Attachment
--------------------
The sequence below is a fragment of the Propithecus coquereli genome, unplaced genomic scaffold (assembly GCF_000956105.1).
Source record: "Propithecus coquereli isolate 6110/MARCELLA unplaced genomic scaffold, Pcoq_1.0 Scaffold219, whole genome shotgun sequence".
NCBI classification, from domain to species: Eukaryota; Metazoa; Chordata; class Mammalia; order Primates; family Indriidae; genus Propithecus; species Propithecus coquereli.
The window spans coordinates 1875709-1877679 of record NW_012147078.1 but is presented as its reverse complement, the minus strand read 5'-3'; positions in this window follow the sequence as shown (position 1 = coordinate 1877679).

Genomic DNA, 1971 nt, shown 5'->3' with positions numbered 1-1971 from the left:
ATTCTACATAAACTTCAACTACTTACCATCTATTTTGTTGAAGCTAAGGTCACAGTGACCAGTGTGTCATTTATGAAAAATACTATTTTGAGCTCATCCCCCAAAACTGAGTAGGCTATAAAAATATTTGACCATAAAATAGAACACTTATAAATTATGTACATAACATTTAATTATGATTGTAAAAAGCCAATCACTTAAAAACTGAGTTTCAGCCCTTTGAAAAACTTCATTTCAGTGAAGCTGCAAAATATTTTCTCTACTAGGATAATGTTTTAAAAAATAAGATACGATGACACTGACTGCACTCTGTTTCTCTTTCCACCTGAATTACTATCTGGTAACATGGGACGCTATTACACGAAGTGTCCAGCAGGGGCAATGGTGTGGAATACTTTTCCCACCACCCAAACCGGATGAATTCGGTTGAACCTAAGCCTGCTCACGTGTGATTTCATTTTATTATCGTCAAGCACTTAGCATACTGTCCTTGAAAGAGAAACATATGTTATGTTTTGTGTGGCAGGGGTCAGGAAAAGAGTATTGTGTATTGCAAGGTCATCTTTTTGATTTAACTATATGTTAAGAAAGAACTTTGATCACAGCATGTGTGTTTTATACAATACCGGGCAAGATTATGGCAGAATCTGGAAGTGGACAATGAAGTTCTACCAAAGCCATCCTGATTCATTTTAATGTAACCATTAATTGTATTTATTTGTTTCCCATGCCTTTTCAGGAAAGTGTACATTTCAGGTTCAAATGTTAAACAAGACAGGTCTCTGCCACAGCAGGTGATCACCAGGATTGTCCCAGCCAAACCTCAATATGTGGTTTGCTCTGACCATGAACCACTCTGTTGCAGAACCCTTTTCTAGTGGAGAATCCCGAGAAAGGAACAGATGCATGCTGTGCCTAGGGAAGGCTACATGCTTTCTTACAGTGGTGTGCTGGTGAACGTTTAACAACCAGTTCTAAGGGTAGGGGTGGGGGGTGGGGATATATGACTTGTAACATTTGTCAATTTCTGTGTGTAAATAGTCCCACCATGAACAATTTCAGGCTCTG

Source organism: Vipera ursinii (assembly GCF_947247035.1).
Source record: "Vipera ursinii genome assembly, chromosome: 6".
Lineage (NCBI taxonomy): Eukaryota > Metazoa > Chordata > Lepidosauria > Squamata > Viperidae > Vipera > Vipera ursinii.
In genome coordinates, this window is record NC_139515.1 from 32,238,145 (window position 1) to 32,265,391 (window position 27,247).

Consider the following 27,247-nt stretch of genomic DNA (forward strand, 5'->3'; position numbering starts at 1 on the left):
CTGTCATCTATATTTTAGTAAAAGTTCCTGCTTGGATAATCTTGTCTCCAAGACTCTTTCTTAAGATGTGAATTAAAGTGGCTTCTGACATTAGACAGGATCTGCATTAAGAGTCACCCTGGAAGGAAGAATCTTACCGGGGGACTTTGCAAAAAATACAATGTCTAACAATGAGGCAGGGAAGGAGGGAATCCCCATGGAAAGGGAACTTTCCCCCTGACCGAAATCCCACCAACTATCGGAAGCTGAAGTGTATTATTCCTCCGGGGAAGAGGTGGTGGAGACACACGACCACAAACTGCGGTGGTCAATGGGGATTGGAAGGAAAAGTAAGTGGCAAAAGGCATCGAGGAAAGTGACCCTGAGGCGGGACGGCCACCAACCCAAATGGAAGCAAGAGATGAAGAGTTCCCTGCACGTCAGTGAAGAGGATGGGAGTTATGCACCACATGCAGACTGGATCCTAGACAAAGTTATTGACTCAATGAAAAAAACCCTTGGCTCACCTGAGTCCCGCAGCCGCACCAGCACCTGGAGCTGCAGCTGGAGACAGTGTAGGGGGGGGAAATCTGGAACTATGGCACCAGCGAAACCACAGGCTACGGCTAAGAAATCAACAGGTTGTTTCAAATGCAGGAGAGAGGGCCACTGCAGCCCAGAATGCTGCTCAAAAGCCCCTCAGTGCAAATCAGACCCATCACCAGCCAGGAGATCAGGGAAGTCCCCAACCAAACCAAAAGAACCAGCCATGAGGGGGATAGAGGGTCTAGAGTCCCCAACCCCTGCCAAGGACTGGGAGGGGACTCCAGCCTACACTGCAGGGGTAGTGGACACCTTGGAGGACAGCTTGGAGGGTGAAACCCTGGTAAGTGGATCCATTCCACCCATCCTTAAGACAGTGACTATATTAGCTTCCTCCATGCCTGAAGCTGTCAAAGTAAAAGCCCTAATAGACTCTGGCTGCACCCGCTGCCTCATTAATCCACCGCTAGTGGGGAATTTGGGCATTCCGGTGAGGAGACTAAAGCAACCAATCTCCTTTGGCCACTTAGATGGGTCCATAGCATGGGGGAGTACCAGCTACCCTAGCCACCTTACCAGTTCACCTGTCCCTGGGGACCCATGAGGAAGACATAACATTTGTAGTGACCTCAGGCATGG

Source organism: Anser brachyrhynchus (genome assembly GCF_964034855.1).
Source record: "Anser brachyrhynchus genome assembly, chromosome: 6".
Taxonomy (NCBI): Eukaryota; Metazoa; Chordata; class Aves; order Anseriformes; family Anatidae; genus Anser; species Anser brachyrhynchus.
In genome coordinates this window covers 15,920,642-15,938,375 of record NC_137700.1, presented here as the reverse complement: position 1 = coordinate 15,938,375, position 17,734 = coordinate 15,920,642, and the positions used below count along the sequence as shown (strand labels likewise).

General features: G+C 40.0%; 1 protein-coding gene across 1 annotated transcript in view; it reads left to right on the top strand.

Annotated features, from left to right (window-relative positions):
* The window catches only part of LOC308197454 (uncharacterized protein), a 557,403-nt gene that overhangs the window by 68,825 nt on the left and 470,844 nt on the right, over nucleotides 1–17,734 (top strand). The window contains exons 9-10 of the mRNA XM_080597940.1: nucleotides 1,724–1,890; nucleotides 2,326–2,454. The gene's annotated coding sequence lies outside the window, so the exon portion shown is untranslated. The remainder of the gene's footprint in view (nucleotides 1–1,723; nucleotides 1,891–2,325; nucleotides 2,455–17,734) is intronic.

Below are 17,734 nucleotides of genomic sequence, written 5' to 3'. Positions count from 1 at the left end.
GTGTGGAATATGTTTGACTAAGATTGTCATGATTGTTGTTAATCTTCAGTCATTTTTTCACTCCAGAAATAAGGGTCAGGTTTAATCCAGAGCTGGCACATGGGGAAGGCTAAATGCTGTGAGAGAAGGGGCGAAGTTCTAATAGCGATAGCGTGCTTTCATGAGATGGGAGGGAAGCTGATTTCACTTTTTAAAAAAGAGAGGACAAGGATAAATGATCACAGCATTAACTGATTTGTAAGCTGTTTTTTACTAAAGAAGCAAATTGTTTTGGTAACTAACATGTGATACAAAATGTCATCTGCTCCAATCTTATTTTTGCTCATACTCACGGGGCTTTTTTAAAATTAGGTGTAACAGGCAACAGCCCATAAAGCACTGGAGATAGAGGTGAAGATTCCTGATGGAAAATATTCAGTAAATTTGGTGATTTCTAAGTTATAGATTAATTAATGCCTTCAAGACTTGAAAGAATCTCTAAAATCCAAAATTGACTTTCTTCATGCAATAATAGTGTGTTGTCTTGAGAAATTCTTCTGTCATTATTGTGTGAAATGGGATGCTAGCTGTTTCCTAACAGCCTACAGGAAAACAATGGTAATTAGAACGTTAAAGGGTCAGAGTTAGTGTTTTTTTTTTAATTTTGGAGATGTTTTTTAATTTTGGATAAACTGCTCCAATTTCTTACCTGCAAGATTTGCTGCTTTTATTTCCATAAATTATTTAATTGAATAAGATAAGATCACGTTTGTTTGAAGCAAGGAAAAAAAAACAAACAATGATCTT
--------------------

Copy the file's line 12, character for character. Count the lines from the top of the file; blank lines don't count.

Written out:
CTGTCATCTATATTTTAGTAAAAGTTCCTGCTTGGATAATCTTGTCTCCAAGACTCTTTCTTAAGATGTGAATTAAAGTGGCTTCTGACATTAGACAGGATCTGCATTAAGAGTCACCCTGGAAGGAAGAATCTTACCGGGGGACTTTGCAAAAAATACAATGTCTAACAATGAGGCAGGGAAGGAGGGAATCCCCATGGAAAGGGAACTTTCCCCCTGACCGAAATCCCACCAACTATCGGAAGCTGAAGTGTATTATTCCTCCGGGGAAGAGGTGGTGGAGACACACGACCACAAACTGCGGTGGTCAATGGGGATTGGAAGGAAAAGTAAGTGGCAAAAGGCATCGAGGAAAGTGACCCTGAGGCGGGACGGCCACCAACCCAAATGGAAGCAAGAGATGAAGAGTTCCCTGCACGTCAGTGAAGAGGATGGGAGTTATGCACCACATGCAGACTGGATCCTAGACAAAGTTATTGACTCAATGAAAAAAACCCTTGGCTCACCTGAGTCCCGCAGCCGCACCAGCACCTGGAGCTGCAGCTGGAGACAGTGTAGGGGGGGGAAATCTGGAACTATGGCACCAGCGAAACCACAGGCTACGGCTAAGAAATCAACAGGTTGTTTCAAATGCAGGAGAGAGGGCCACTGCAGCCCAGAATGCTGCTCAAAAGCCCCTCAGTGCAAATCAGACCCATCACCAGCCAGGAGATCAGGGAAGTCCCCAACCAAACCAAAAGAACCAGCCATGAGGGGGATAGAGGGTCTAGAGTCCCCAACCCCTGCCAAGGACTGGGAGGGGACTCCAGCCTACACTGCAGGGGTAGTGGACACCTTGGAGGACAGCTTGGAGGGTGAAACCCTGGTAAGTGGATCCATTCCACCCATCCTTAAGACAGTGACTATATTAGCTTCCTCCATGCCTGAAGCTGTCAAAGTAAAAGCCCTAATAGACTCTGGCTGCACCCGCTGCCTCATTAATCCACCGCTAGTGGGGAATTTGGGCATTCCGGTGAGGAGACTAAAGCAACCAATCTCCTTTGGCCACTTAGATGGGTCCATAGCATGGGGGAGTACCAGCTACCCTAGCCACCTTACCAGTTCACCTGTCCCTGGGGACCCATGAGGAAGACATAACATTTGTAGTGACCTCAGGCATGG